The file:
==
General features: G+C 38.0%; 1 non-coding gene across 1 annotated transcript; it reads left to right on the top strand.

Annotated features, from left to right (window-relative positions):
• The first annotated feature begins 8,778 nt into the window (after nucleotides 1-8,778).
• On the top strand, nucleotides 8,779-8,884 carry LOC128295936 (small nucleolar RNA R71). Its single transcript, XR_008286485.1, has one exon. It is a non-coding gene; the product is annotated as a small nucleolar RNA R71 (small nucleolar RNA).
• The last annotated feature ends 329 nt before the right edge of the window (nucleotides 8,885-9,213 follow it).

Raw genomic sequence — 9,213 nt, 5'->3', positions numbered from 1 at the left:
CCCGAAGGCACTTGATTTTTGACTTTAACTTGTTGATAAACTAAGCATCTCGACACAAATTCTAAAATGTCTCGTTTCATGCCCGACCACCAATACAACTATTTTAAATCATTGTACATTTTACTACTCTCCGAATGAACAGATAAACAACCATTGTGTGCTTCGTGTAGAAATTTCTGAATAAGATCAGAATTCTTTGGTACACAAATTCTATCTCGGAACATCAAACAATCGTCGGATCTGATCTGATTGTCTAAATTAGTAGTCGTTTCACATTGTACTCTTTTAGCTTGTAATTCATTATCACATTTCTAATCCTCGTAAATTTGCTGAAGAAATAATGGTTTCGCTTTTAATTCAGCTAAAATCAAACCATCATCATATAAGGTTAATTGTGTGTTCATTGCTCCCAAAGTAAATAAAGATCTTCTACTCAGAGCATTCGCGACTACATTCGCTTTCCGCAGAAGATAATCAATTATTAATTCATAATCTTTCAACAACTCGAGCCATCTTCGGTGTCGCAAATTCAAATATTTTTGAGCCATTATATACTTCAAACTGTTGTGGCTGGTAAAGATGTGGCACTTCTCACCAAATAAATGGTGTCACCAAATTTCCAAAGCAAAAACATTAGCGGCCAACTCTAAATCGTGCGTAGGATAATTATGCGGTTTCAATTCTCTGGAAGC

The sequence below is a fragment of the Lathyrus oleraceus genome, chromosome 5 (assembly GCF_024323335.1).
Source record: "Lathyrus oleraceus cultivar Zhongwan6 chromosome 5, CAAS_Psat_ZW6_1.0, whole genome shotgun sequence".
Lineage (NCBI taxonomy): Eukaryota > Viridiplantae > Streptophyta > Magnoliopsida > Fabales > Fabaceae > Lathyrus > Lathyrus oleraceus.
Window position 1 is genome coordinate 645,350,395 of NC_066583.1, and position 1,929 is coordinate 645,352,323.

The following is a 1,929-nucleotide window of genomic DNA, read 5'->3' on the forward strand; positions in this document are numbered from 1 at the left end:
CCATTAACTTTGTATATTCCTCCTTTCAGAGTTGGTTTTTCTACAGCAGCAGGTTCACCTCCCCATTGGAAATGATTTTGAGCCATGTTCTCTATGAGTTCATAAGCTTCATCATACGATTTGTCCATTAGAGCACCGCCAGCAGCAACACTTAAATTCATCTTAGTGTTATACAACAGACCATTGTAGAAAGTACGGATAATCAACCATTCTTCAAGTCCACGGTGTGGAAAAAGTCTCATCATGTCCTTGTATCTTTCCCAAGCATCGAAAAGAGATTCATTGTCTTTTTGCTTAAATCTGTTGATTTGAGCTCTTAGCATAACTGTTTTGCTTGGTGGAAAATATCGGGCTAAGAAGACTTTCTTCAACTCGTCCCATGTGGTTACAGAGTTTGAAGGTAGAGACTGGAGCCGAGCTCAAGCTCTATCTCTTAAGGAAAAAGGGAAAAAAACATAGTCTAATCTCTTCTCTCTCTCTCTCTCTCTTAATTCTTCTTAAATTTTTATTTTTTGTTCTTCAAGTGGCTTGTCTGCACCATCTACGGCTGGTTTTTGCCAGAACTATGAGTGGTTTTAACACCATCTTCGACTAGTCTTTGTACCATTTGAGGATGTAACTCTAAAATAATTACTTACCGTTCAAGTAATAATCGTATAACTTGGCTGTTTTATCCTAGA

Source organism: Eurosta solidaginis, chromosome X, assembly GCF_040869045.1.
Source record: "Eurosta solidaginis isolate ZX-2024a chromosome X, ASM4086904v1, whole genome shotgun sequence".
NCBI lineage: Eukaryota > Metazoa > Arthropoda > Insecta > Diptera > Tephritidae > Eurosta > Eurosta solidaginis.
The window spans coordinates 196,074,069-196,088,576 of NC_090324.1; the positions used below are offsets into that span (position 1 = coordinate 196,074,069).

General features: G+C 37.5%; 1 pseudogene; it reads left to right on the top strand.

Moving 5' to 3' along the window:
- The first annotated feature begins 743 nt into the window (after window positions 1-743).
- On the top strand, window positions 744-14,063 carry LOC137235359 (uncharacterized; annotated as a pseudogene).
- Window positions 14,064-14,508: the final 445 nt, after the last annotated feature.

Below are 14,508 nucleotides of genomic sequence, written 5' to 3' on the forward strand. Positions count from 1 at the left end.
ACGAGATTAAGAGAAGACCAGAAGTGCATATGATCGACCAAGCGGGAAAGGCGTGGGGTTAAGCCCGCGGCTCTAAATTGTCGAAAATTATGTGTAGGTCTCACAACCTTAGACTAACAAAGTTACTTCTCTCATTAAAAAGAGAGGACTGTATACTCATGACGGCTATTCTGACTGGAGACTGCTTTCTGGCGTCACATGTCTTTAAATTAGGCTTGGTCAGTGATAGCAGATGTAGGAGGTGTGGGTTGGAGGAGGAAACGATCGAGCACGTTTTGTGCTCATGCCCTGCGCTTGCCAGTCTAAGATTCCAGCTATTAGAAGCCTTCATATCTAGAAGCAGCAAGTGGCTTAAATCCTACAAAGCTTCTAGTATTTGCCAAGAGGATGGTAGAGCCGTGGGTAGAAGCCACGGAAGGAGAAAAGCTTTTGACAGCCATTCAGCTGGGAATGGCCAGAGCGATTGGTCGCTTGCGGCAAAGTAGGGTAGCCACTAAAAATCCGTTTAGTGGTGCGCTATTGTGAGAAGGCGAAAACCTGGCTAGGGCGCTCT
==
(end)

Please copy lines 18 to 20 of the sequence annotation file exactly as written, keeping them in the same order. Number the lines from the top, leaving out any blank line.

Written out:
General features: G+C 37.5%; 1 pseudogene; it reads left to right on the top strand.

Moving 5' to 3' along the window:
- The first annotated feature begins 743 nt into the window (after window positions 1-743).